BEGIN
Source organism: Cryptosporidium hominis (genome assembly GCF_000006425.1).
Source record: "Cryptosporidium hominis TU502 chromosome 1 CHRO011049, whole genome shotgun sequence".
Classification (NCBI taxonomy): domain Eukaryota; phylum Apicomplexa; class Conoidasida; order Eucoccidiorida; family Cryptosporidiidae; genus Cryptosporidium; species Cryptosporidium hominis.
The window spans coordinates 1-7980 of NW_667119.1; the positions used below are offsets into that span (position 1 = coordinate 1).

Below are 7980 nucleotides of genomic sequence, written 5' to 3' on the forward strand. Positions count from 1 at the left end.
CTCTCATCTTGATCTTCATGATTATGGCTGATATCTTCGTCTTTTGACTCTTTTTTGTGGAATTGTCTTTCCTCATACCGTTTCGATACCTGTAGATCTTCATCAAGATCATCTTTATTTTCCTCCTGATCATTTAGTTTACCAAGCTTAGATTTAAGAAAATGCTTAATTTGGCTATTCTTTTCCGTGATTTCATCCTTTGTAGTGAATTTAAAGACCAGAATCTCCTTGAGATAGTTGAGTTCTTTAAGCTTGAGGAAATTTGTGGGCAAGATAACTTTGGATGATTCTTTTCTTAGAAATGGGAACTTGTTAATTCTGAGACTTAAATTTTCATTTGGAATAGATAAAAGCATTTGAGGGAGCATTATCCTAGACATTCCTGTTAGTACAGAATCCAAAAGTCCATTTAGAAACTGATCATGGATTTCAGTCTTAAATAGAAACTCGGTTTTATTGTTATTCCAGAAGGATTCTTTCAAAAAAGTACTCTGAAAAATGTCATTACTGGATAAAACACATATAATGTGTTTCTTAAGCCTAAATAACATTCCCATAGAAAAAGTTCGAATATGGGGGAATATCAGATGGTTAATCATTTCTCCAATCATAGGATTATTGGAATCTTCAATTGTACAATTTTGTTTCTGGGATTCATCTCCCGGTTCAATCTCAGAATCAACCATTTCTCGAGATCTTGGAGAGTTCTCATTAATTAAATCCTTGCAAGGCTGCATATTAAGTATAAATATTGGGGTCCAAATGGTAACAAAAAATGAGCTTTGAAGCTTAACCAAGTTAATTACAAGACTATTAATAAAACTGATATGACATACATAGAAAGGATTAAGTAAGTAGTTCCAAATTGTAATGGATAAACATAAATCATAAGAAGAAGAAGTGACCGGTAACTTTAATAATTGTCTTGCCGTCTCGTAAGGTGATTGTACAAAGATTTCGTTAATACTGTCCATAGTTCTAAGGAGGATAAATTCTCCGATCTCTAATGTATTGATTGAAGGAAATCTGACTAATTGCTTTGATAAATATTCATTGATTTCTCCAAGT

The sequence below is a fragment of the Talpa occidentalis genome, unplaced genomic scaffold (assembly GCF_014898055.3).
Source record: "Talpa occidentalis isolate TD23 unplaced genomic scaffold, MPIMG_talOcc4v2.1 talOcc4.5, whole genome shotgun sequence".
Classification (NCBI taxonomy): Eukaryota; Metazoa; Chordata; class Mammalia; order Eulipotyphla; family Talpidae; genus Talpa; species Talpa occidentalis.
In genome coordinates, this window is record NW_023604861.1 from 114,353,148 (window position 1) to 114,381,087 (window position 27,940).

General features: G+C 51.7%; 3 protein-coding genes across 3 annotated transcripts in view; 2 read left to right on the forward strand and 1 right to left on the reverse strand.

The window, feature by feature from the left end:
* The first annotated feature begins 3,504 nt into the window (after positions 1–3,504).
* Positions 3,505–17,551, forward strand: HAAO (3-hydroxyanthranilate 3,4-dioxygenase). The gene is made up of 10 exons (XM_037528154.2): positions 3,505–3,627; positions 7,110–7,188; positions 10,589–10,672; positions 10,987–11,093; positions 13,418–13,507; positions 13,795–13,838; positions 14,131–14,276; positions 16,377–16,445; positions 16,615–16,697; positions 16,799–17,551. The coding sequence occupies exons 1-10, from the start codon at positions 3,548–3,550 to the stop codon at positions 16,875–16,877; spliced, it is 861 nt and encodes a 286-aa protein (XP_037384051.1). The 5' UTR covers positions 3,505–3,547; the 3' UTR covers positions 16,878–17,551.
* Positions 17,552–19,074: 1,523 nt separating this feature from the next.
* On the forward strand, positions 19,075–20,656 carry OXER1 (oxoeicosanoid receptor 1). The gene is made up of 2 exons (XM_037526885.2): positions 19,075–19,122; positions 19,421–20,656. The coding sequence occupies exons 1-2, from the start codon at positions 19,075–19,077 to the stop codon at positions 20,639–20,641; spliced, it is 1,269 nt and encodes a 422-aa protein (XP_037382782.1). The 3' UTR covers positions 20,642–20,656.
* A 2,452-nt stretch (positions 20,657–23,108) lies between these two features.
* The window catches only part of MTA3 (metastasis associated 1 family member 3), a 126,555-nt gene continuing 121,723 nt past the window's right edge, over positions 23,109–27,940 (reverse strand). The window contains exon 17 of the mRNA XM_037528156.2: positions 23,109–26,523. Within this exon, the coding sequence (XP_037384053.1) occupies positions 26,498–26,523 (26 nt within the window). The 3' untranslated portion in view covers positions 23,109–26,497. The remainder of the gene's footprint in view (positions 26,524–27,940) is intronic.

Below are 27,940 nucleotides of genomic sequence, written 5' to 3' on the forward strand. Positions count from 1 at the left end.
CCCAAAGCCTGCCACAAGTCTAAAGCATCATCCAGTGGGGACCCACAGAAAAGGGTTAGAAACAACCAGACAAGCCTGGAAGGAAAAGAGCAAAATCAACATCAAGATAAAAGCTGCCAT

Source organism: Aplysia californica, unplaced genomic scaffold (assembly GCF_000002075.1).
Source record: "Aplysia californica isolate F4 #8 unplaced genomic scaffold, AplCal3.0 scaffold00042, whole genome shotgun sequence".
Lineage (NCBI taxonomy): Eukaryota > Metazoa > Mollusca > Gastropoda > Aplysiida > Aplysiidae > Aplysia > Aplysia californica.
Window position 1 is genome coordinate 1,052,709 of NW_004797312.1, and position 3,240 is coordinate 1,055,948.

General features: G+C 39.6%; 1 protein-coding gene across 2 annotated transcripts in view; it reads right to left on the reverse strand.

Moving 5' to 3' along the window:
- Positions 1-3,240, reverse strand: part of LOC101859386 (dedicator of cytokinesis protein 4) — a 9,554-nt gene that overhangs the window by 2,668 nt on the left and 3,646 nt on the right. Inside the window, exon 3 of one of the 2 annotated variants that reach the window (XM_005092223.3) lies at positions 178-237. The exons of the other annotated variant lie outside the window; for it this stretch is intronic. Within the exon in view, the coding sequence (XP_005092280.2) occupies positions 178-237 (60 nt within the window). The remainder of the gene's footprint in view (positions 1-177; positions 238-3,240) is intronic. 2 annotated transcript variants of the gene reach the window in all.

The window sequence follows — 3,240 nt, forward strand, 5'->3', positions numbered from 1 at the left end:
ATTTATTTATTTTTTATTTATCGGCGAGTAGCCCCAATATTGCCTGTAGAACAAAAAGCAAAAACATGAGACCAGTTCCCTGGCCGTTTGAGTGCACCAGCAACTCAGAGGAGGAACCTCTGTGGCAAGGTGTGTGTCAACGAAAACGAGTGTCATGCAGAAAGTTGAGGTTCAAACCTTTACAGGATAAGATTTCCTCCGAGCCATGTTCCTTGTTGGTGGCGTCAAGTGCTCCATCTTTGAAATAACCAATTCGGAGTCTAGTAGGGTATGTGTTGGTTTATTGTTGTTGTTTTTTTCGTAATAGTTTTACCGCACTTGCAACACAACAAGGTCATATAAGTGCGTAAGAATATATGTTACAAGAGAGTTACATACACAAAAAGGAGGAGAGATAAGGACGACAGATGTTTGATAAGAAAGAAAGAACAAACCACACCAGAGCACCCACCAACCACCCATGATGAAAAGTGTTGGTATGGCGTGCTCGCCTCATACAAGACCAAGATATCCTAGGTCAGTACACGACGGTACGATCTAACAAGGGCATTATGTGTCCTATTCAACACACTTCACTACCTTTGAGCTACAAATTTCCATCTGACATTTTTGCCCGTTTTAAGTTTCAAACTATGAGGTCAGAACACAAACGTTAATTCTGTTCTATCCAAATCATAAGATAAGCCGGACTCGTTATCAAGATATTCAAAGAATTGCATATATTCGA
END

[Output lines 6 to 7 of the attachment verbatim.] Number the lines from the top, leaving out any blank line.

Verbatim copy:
CTCTCATCTTGATCTTCATGATTATGGCTGATATCTTCGTCTTTTGACTCTTTTTTGTGGAATTGTCTTTCCTCATACCGTTTCGATACCTGTAGATCTTCATCAAGATCATCTTTATTTTCCTCCTGATCATTTAGTTTACCAAGCTTAGATTTAAGAAAATGCTTAATTTGGCTATTCTTTTCCGTGATTTCATCCTTTGTAGTGAATTTAAAGACCAGAATCTCCTTGAGATAGTTGAGTTCTTTAAGCTTGAGGAAATTTGTGGGCAAGATAACTTTGGATGATTCTTTTCTTAGAAATGGGAACTTGTTAATTCTGAGACTTAAATTTTCATTTGGAATAGATAAAAGCATTTGAGGGAGCATTATCCTAGACATTCCTGTTAGTACAGAATCCAAAAGTCCATTTAGAAACTGATCATGGATTTCAGTCTTAAATAGAAACTCGGTTTTATTGTTATTCCAGAAGGATTCTTTCAAAAAAGTACTCTGAAAAATGTCATTACTGGATAAAACACATATAATGTGTTTCTTAAGCCTAAATAACATTCCCATAGAAAAAGTTCGAATATGGGGGAATATCAGATGGTTAATCATTTCTCCAATCATAGGATTATTGGAATCTTCAATTGTACAATTTTGTTTCTGGGATTCATCTCCCGGTTCAATCTCAGAATCAACCATTTCTCGAGATCTTGGAGAGTTCTCATTAATTAAATCCTTGCAAGGCTGCATATTAAGTATAAATATTGGGGTCCAAATGGTAACAAAAAATGAGCTTTGAAGCTTAACCAAGTTAATTACAAGACTATTAATAAAACTGATATGACATACATAGAAAGGATTAAGTAAGTAGTTCCAAATTGTAATGGATAAACATAAATCATAAGAAGAAGAAGTGACCGGTAACTTTAATAATTGTCTTGCCGTCTCGTAAGGTGATTGTACAAAGATTTCGTTAATACTGTCCATAGTTCTAAGGAGGATAAATTCTCCGATCTCTAATGTATTGATTGAAGGAAATCTGACTAATTGCTTTGATAAATATTCATTGATTTCTCCAAGT

The sequence below is a fragment of the Talpa occidentalis genome, unplaced genomic scaffold (assembly GCF_014898055.3).